Language Exchanges: How to Learn Languages Abroad on the Cheap
Find Free Options to More Expensive Classes
These days one can find language schools or private lessons everywhere abroad, but both options can be relatively expensive for some. There are cheaper alternatives that just aren’t as obvious or convenient as classes. We strongly recommend homestays if you are open to living with a local family, but if you wish to have more control over your time and schedule while you are traveling, then language exchanges are a great way to stay in many cities and countries—Spain being one of the most developed historically in this form of learning.
Language Exchanges Offer Full Cultural Immersion
Language exchanges are free opportunities for learning that are either advertised online, available through expatriate sites such as www.meetup.com, found in Facebook groups or other social media hubs, or in the classified section of many English publications in metropolitan areas. The number of such dedicated websites and virtual social communities around the world is increasing daily. Intercambios are a favorite way to exchange language knowledge in Spain and are very effective due to the inherently immersive environment.
Some language exchange groups get together for dinners; others have specific themes for discussion. A few group exchanges are less focused on the language than on gathering locals and foreigners for networking, making friends, and having good times! Both of these styles of group exchanges are good exercises in fluency and practicing the language skills you already know. Neither one-on-one nor group exchanges require any planning or paper and pens. They can be a great way to relax, socialize, and build your language skills at the same time.
Do Your Part to Share with Others
For an individual language exchange, you first need to contact a partner, either by placing an ad yourself or by responding to one. To prepare and if you have little of the language to draw upon, you can use an online translation program or use many of the new free or low-cost online websites and apps that work on the web, tablets, and smartphones to teach you language basics, such as grammar. If you have a TV, radio, streaming audio/video, or have access to a cinema, watch and listen, as you will pick up some of the language unconsciously even if you do not understand everything and therefore be more prepared for your meeting. Try to read the newspaper, go out and listen to conversations at cafes, decipher signs, go to restaurants and cafes. Finally, when arranging an initial meeting, don’t choose somewhere too busy or big, wear something distinguishing, and if possible exchange a picture by email or shared social media.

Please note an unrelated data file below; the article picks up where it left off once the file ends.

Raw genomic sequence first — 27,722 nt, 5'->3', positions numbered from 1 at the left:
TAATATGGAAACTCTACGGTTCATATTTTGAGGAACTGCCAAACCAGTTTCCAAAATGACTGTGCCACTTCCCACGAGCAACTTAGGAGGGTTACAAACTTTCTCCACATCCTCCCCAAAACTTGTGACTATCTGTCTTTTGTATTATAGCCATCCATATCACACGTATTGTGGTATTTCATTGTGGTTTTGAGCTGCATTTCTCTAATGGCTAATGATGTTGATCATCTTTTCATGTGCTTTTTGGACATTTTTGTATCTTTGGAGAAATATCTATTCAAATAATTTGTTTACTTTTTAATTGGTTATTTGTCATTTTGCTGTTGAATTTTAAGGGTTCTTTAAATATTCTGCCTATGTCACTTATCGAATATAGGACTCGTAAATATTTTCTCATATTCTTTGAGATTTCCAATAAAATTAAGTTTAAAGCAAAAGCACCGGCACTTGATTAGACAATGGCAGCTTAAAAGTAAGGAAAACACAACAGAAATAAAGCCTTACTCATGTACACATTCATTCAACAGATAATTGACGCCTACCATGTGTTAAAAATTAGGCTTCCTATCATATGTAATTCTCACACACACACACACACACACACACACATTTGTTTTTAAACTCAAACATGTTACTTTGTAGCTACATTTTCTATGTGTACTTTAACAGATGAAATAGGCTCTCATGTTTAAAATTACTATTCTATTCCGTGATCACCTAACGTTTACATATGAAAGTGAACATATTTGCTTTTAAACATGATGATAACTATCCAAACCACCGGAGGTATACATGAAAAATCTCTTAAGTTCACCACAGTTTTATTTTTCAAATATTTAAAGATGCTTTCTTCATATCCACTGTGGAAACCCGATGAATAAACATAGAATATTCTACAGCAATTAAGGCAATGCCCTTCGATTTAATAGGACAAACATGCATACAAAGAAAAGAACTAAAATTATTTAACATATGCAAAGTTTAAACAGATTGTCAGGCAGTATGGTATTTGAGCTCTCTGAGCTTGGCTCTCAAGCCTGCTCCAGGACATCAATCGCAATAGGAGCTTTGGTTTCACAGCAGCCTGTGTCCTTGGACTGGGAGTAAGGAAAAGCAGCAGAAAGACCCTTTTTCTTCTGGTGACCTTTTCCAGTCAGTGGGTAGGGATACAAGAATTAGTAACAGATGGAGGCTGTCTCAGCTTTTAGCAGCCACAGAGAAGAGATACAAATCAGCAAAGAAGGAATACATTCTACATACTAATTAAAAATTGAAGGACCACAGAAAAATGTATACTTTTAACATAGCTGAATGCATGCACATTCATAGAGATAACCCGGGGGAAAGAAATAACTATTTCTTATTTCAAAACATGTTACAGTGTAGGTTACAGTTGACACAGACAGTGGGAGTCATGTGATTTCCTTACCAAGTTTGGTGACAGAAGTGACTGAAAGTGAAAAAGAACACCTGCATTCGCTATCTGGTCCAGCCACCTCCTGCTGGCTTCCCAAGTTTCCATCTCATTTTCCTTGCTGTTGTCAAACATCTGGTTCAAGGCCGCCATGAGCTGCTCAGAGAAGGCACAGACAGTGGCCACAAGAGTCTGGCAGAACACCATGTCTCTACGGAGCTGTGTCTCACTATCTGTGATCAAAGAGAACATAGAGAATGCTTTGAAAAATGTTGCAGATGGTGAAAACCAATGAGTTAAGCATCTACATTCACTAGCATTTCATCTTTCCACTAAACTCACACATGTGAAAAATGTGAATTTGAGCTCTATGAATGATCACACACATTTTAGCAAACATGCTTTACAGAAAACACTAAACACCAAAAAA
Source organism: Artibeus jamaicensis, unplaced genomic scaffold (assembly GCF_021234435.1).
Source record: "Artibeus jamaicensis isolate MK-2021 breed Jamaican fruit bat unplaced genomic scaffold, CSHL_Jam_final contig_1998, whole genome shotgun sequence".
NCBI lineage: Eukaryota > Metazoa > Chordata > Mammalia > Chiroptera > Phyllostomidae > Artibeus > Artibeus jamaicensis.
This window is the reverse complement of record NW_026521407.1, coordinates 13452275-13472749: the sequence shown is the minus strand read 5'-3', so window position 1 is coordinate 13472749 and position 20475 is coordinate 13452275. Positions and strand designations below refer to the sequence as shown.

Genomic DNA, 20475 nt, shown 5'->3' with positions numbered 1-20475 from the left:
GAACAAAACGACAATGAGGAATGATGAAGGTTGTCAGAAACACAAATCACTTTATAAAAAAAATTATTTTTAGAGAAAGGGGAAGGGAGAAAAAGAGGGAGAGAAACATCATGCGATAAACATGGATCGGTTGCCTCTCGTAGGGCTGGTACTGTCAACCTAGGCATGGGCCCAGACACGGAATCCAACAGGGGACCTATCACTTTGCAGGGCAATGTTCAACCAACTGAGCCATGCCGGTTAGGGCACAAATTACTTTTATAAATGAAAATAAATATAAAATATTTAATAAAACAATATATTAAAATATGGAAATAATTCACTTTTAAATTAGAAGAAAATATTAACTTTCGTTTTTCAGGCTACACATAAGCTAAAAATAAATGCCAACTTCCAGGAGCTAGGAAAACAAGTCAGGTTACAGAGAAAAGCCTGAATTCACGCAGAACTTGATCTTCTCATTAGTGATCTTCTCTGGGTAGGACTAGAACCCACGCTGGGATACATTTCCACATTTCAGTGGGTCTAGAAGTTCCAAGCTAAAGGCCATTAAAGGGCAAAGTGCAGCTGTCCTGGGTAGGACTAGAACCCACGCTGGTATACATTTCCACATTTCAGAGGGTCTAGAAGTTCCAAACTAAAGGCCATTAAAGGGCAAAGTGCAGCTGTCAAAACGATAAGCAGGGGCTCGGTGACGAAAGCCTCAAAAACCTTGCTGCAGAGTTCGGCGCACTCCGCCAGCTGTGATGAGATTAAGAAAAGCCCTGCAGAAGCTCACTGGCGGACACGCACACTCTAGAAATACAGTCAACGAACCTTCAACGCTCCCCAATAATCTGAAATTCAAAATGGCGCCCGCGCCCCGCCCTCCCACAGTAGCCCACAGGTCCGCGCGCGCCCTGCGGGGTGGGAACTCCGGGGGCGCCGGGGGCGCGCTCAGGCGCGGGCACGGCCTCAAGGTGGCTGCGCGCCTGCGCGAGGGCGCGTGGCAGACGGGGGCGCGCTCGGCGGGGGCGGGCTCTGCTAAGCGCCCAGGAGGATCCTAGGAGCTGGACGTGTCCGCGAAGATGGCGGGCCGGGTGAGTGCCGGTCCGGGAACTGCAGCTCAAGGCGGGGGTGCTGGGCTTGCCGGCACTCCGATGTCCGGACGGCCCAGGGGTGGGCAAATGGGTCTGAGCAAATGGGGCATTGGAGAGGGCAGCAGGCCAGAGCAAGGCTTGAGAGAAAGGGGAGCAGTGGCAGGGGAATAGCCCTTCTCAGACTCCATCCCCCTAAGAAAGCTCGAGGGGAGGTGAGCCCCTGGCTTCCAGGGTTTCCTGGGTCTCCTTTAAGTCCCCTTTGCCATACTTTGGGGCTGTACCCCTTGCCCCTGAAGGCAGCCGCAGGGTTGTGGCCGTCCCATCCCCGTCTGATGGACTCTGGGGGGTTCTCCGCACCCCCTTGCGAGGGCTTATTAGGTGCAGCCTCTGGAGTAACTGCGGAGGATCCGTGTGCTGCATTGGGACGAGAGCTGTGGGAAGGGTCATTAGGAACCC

Many people don’t prepare anything for these initial meetings and keep them “conversational,” but knowing the goals and expectations of your exchange is important to ensure that you complement each other’s needs and style. Bring ideas and materials such as articles, music, links to videos clips that can be watched and discussed together to future meetings. Imagine your appreciation if your exchangee brought a local article written about your home country and helped you read it, thus revealing to you an extra-cultural perspective on your home. Again, exchange is all about sharing, and the more you share, the more you will receive and the more quickly you will be understanding and speaking the language at little to no cost.
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The concepts of TEFL training have long been migrating to the teaching of other languages, and in most metropolitan areas people are making short-term jobs or longer careers of teaching their own language. These teacher training schools need students to practice on. Look up local teacher training schools on the web using your favorite search engine. Also, check the local periodicals in both English and the local language. Calling or visiting the school is the best way to get the information on these courses. Most of the courses run for a month and average 7-10 hours per week of instruction. You will have to write an assessment exam or undergo an interview for placement purposes.
The courses are a mixed bag—inevitably so when everyone is a student. But even frustrating lessons provide exposure to the language. Take an active role; be bold and make mistakes.